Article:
Peyton Place is the novel everyone has heard of, by the author no one has heard of. In the late 1950s, however, Grace Metalious’s identity was central to the way Peyton Place was read and received. The sheer volume of publicity surrounding the novelist and her work is worth noting: roughly five dozen local and regional newspaper clippings are collected in the Laconia, New Hampshire, library file alone. The national coverage was even more striking: for the decade from 1955 to 1965, the New York Times indexes “Grace Metalious” ninety times, and “Peyton Place” some three hundred and fifty times, reflecting its steady presence in news features, reviews, and advertisements. Furthermore, Grace Metalious was the focus of radio and television interviews as well as major features in Cosmopolitan in 1957, Look in 1958, American Weekly in 1958, and posthumously, Ladies Home Journal in 1965. Fearlessly, Metalious-in image, word, and deed-manipulated this publicity storm to call mid-century America on its hypocrisies by giving it nothing but candour. Her strategy was three-fold. First, her novel’s trio of heroines was mirrored in her public self-portrayal as the protagonist of her own scandalous “plot.” Second, as object, and sometime author, of mass-media interviews, editorials, and features, Metalious offered frank opinions and launched “class” actions that extended the moral critiques of her fiction. And finally, Metalious used her own body to circulate an alternative figure of womanhood, an image that would affect changes she herself would not live to see. As we have “erased Grace,” I propose, we have lost sight of the politics, or the heft, of her fiction. Grace Metalious and Peyton Place worked inextricably together to launch a powerful and lasting indictment of the post-war American middle class.
Both Peyton Place and its author still inhabit an uncomfortable space, one circumscribed by gender, sexual, and class ideologies. For example, when Emily Toth received a grant to complete her 1981 study of Metalious, Inside Peyton Place, one English Department colleague reportedly scoffed, “Congratulations on getting money for trash” (qtd. in Secor B61). Since Toth was writing a biography, it was not only the novel but Metalious herself who was seen as “trash.” Such attitudes have helped keep this indisputably important novel at the margins. While new scholarship is gradually emerging in the wake of the novel’s 1999 republication in a scholarly edition (as well as a second edition of Toth’s biography in 2000), most scholars, with the formidable exceptions of Toth and Ardis Cameron, continue to dwell upon either the novel’s popularity or its sexual themes, sidestepping Metalious herself: Evan Brier addresses the gendered subtext of the novel’s production history and commodification; Cinda Gault aligns Peyton Place with the sentimental genre; Stacey Stanfield Anderson interprets the “toxic” family and sexual plotlines; and John A. McDermott considers the Norman/Evelyn Page subplot as a source for Robert Bloch’s Psycho. Exaggerating the pop and pulp elements of Peyton Place both feminizes the novel and recasts it as lower class, perpetually deferring its “seat at the literary table” (Secor B60). This phenomenon is also, however, linked to the erasure of its author: if Peyton Place is seen as pop culture, not as “literature,” then Grace Metalious cannot be seen as an “author.” Even now, as the text experiences a tentative entre into academic discourse, some still feel compelled to ask, “But is Peyton Place any good?” (Secor B60). Grace Metalious had a response for such questions: “If I’m a lousy writer, then an awful lot of people have got lousy taste” (qtd. in Friedrich 160).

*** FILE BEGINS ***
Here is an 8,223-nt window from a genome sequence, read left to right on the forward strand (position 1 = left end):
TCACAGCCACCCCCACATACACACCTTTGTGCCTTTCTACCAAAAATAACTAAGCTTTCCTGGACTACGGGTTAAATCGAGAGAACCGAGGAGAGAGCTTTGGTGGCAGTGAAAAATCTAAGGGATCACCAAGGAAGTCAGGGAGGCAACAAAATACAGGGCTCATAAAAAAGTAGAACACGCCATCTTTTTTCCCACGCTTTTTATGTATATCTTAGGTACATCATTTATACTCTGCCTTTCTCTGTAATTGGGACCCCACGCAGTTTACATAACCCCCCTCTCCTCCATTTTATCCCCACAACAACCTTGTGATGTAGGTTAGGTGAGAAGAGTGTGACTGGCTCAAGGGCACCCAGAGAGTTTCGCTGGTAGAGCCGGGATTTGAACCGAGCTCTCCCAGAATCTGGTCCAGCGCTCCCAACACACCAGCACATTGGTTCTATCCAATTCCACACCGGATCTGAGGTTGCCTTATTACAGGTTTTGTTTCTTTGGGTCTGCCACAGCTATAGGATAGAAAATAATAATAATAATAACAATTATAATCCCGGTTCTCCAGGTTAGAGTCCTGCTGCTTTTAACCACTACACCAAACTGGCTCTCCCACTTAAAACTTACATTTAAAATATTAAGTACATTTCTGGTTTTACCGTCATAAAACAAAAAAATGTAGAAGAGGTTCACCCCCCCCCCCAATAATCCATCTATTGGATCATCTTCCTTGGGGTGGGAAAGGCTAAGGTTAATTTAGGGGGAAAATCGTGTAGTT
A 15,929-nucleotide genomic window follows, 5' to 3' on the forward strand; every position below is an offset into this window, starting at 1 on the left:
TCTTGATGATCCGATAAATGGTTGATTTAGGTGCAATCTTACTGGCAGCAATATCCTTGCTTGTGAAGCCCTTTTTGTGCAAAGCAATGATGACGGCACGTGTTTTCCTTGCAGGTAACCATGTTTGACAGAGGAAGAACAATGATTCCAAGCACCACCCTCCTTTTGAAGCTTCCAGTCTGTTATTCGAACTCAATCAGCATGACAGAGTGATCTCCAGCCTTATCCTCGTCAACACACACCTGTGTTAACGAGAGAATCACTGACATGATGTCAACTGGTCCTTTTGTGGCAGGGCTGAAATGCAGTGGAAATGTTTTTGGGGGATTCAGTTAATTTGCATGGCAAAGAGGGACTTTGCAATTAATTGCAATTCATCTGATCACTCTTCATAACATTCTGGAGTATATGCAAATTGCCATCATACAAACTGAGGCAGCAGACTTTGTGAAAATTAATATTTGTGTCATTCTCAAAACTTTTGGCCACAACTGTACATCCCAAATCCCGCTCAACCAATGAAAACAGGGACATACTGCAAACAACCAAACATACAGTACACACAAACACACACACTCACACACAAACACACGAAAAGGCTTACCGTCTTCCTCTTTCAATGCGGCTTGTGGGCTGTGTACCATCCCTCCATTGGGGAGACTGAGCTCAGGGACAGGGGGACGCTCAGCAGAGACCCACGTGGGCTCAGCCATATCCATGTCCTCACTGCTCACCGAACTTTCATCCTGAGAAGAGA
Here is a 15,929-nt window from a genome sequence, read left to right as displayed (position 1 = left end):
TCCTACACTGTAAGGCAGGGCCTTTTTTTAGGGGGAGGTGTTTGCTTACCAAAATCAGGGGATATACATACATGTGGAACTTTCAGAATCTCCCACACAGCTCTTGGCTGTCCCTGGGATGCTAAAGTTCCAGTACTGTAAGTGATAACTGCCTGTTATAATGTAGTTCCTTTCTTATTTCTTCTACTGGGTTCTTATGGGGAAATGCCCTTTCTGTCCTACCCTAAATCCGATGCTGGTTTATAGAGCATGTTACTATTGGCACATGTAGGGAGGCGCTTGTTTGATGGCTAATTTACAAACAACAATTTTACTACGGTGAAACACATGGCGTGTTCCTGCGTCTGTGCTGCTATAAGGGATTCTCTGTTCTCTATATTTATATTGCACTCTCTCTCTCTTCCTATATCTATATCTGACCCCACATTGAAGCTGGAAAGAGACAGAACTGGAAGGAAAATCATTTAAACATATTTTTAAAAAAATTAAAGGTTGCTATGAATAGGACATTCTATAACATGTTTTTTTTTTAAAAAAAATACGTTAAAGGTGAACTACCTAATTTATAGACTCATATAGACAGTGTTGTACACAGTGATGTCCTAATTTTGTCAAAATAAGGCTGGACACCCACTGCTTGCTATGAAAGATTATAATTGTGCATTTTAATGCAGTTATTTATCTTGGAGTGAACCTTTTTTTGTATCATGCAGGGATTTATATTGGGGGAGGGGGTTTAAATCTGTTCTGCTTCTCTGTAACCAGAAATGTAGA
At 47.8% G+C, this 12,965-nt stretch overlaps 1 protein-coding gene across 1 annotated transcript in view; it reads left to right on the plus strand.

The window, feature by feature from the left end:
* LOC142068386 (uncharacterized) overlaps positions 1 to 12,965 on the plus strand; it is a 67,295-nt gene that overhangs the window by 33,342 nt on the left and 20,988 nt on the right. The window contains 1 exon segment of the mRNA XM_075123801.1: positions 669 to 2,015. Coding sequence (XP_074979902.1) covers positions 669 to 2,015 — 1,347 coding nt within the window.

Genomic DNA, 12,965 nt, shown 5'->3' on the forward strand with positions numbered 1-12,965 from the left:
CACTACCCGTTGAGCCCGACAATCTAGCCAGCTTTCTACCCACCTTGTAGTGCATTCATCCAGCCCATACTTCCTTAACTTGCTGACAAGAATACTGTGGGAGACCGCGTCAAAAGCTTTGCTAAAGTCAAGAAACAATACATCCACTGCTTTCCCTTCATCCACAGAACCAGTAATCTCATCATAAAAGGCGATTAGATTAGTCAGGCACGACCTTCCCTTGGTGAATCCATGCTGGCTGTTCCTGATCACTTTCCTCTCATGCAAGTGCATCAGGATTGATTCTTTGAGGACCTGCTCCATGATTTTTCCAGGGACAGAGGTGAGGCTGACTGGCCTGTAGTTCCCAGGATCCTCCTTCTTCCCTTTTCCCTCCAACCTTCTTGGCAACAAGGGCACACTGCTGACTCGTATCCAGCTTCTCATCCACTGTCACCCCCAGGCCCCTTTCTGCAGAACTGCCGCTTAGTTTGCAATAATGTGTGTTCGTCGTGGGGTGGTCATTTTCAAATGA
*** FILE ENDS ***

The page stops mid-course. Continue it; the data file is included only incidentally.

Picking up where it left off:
In an age when the average novel sold two thousand copies, Peyton Place sold sixty thousand within the first ten days of its official release on 24 September 1956. After seventeen months, and in spite of censorship battles and “chilly reviews,” one out of every twenty-nine Americans had purchased the book (Cameron viii).2 By January 1958, following the release of a major motion picture version, Peyton Place had sold nearly ten million copies, more than Gone With the Wind (Hackett 202). In September of 1964, well before the long-running and very dissimilar television serial debuted, and for another decade afterward, Peyton Place ranked as the bestselling novel in the United States’ history. In this way, as Ardis Cameron argues, “Grace Metalious not only struck a chord with the modern reading public, she helped to create it” (ix). While post-war readers saw themselves in her characters, author Metalious in many ways embodied them.
For a fee, the complete article can be found online at Mosaic.